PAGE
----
Almost exactly twelve years ago, I had one of my more notable publication credits to date: a short story, "Steps," appeared in the online edition of Mississippi Review, the respected literary journal then edited by Frederick Barthelme.
The story's acceptance was memorable in more ways than one. Anyone with a computer had just survived the Y2K scare. So weeks after a techno-apocalypse that vaporized, I had an email from a Mississippi Review editor about a story I'd submitted twelve months earlier. The email asked if I had another copy.
The editor noted s/he'd had a hard-drive crash and lost the first copy, but s/he recalled it was a "good one."
Of course, I promptly replied with another copy.
In weeks, "Steps" went up at Mississippi Review.
But the real story of how I got published at Mississippi Review is why I wrote the story in the first place.
I was indirectly told I could not write such a story.
A year or so before, I talked with a young Vietnamese-American woman and mentioned my fiction writing class with Robert Olen Butler at Wesleyan. The young woman knew, as well as I, Butler won the Pulitzer Prize in 1993 for the story collection, A Good Scent From a Strange Mountain, profiling the lives of Vietnamese-Americans in Louisiana.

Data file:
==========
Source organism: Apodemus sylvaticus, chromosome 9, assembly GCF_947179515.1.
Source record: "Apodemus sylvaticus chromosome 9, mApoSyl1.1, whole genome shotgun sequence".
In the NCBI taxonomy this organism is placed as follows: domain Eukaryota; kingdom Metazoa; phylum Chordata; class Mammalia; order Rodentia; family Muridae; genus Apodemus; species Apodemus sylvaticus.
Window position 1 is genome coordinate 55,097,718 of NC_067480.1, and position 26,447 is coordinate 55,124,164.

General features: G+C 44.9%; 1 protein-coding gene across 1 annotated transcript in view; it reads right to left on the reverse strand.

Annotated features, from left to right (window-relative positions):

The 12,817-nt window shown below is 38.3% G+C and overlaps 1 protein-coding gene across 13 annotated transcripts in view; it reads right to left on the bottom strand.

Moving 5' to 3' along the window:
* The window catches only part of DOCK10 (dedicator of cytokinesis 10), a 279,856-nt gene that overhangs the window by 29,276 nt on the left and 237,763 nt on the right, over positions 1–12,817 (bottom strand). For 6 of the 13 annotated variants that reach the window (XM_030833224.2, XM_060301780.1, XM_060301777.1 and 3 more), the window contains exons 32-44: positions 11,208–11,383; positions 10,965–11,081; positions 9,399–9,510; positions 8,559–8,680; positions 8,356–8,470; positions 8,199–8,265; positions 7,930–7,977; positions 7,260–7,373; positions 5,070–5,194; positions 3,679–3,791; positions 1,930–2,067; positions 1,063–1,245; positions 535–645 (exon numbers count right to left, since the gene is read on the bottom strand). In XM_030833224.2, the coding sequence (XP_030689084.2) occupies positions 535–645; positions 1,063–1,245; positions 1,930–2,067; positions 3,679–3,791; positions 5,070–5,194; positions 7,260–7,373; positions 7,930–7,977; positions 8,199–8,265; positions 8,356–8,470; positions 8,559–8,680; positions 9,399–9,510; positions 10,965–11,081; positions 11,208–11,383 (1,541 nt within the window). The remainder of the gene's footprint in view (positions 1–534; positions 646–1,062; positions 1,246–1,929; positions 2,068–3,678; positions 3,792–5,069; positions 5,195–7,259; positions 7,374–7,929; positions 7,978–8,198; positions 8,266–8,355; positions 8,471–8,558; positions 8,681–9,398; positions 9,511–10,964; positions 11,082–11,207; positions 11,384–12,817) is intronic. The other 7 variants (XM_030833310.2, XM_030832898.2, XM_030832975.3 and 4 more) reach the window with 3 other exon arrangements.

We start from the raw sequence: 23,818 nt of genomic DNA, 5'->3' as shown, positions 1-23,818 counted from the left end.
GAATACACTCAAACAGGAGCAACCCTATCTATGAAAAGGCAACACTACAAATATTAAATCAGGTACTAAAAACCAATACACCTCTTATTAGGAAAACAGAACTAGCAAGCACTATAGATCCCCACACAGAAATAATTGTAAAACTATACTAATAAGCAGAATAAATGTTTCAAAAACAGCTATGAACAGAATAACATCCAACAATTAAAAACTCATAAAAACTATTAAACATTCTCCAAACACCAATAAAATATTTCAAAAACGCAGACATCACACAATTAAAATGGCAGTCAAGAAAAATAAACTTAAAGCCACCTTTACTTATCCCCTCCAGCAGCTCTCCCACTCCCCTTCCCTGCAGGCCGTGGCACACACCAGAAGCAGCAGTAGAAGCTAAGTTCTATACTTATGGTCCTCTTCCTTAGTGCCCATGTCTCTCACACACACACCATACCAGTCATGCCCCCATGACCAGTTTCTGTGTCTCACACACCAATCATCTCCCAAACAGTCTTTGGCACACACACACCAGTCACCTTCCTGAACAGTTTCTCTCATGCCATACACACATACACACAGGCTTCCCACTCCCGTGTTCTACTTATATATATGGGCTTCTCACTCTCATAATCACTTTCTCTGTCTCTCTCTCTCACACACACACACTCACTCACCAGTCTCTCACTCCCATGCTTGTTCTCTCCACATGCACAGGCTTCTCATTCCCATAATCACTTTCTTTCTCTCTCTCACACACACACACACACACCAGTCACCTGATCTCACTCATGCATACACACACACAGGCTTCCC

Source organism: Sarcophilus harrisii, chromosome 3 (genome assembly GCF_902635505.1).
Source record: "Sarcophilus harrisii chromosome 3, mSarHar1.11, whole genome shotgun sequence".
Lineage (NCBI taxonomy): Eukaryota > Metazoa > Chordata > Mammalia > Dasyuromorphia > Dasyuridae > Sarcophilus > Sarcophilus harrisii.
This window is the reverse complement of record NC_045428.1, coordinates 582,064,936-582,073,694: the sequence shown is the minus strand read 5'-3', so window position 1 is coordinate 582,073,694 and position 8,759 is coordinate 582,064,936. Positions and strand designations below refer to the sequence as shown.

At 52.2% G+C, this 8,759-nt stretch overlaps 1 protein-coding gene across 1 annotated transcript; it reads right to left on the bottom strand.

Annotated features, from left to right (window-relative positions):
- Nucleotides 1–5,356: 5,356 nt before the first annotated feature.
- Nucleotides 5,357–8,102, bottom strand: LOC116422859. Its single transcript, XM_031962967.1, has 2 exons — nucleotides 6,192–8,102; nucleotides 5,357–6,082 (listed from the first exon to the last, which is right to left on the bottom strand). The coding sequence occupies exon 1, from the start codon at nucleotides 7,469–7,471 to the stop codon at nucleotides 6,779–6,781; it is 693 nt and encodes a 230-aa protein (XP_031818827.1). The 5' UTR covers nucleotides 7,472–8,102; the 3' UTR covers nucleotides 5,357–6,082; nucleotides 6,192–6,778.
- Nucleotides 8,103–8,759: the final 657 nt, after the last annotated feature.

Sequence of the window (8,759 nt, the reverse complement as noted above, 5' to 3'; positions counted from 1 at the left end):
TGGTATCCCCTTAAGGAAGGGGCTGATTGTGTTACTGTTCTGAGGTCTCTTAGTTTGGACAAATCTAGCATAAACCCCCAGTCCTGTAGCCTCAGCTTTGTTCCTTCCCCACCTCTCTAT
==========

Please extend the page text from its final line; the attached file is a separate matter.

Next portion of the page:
The young woman said Robert Olen Butler was quite controversial among her friends for "appropriating" their culture. He could not truly know what it was like to be Vietnamese-American.
I replied "I see" a few times and left it there.
But the more I thought about it, the more untenable I decided the woman's position. Are we only to write a fiction of autobiography? What supposedly we really know?
No. At Wesleyan, Butler stressed the need of the artist to enter the Other. Only by such an effort to empathize--to achieve Keatsian negative capability--can we create enduring literature.
So, sticking to a Pulitzer Prize winner's advice, I sat down one day and donned the mask of a young Vietnamese-American actuary and created her world. Yes, there's a lot of me behind the mask. I once studied for and took actuarial exams! But I also made an effort to enter the Other, noting, for example, the grammar of Vietnamese and guessing how someone who adopts English as a second language might tweak it.
Let's agree, hyphenated Americans that we all are (excepting Native
Americans), we have more in common with our cultural DNA than the
slivers of difference separating us. Those slivers are worth
trying to transcend, even if as art contemplating the Other.
Read Charlie Dickinson's
story collection, The Cat
at Light's End, as an ebook in these downloadable
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